Behold a concept for a phone by the name of Voim (seeing in Korean.) This phone is designated as a smartphone by its designers Youngseong Kim & Eunsol Yeom, working both with braille via a full face silicon panel on the front and a camera and earpiece on the back. A simple concept whose implications are fantastic: the front of the phone changes form as new screens are reached, braille dots prodding upward into the panel for simple reading by the visually impared. And what’s the camera and earpiece for? Such lovely things!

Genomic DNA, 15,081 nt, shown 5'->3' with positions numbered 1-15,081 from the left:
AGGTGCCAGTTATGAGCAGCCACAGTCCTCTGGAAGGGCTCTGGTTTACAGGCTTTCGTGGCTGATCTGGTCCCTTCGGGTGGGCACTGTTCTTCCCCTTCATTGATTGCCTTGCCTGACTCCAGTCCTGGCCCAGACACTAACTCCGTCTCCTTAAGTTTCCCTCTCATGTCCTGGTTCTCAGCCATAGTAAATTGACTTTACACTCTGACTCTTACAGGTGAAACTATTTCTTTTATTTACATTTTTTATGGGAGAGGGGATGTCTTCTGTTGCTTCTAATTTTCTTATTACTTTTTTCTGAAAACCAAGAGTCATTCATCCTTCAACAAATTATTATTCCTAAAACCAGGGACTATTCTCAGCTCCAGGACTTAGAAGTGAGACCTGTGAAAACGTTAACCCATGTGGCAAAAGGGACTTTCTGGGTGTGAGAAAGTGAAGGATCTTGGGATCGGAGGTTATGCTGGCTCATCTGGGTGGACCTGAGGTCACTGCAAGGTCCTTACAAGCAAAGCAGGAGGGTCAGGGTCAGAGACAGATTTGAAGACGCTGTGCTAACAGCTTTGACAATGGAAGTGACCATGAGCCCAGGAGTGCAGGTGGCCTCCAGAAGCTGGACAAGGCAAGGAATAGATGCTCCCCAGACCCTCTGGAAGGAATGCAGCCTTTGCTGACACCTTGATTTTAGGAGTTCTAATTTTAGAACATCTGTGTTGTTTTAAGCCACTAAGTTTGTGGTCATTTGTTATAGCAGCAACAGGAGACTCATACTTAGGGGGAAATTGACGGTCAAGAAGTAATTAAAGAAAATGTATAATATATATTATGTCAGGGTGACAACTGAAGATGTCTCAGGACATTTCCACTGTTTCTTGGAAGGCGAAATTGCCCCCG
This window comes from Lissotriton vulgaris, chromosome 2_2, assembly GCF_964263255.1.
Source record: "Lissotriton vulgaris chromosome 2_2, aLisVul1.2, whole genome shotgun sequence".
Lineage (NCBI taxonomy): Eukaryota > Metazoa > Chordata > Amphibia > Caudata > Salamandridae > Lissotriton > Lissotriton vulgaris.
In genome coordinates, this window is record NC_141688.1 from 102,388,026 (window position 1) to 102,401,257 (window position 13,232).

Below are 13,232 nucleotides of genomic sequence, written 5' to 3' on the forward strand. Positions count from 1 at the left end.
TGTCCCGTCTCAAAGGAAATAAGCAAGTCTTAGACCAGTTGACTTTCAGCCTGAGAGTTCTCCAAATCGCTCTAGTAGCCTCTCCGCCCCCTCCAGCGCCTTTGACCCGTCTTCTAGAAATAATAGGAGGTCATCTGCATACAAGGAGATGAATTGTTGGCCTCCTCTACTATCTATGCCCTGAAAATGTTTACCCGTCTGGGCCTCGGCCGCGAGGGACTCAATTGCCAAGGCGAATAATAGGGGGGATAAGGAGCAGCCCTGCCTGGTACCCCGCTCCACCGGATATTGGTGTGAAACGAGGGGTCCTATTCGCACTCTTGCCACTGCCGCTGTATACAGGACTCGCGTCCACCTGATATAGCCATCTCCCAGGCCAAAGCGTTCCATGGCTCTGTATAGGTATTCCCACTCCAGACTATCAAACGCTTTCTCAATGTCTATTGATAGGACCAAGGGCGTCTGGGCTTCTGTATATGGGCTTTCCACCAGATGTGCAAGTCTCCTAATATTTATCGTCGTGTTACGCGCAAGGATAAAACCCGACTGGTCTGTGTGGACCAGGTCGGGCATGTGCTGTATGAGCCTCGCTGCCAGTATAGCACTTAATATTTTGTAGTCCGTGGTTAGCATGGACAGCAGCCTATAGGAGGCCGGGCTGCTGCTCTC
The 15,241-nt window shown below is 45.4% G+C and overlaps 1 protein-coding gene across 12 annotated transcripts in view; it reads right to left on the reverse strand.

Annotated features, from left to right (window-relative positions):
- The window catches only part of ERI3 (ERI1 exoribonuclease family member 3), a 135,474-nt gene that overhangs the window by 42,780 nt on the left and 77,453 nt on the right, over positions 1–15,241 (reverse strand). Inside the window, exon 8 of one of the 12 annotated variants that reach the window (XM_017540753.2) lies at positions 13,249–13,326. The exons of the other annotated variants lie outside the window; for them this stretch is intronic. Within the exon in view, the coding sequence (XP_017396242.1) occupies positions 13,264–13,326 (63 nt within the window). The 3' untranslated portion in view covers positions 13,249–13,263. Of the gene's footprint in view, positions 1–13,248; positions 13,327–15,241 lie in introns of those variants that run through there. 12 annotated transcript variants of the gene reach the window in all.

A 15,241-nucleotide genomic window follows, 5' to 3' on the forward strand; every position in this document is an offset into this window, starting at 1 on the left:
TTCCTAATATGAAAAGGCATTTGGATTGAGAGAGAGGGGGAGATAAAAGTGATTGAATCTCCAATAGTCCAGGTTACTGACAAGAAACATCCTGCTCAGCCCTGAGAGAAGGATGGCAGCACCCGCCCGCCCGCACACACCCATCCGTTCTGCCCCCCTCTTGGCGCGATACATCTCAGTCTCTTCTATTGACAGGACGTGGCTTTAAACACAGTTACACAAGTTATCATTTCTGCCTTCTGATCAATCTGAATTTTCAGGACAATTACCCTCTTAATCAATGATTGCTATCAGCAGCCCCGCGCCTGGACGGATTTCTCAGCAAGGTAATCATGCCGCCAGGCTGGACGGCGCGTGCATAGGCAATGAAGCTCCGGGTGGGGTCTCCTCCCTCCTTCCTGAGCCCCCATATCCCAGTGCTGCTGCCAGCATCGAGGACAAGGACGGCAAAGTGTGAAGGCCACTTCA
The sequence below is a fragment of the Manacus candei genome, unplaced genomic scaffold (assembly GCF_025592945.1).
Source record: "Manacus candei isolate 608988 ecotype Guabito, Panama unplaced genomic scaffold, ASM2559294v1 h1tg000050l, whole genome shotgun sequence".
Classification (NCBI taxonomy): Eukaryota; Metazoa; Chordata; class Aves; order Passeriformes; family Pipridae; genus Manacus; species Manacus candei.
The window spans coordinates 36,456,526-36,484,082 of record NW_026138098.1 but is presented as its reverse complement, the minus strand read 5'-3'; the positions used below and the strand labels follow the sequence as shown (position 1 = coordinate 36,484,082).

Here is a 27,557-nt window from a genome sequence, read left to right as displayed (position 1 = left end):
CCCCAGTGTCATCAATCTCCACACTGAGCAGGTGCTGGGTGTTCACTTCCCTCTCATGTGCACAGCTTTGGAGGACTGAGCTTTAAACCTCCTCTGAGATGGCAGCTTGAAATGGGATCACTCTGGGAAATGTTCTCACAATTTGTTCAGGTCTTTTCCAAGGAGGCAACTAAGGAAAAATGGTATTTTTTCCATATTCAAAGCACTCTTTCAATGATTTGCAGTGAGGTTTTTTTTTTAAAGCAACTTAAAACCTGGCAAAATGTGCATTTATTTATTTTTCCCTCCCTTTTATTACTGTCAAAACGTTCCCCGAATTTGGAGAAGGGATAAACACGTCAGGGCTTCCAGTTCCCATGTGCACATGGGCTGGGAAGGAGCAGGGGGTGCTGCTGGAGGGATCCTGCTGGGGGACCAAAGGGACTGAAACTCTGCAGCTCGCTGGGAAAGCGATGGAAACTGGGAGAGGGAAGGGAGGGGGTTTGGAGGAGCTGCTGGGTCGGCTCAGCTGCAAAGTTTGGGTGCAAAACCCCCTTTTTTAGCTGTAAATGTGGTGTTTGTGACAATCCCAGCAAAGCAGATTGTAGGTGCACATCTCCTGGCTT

As with many smartphones of this modern age, there are functions in this one to use the camera on the back to identify objects. When a new object is identified (for example, a box of cereal), the name or otherwise simple identifying set of words are delivered to the user via the Bluetooth earpiece. This same process is used as the phone is hung around the users neck and the camera is employed as a sort of radar device, telling the user what lies ahead. Thirdly, you can use the camera on this phone to translate text into braille instantly – radical!
[Via Yanko Design]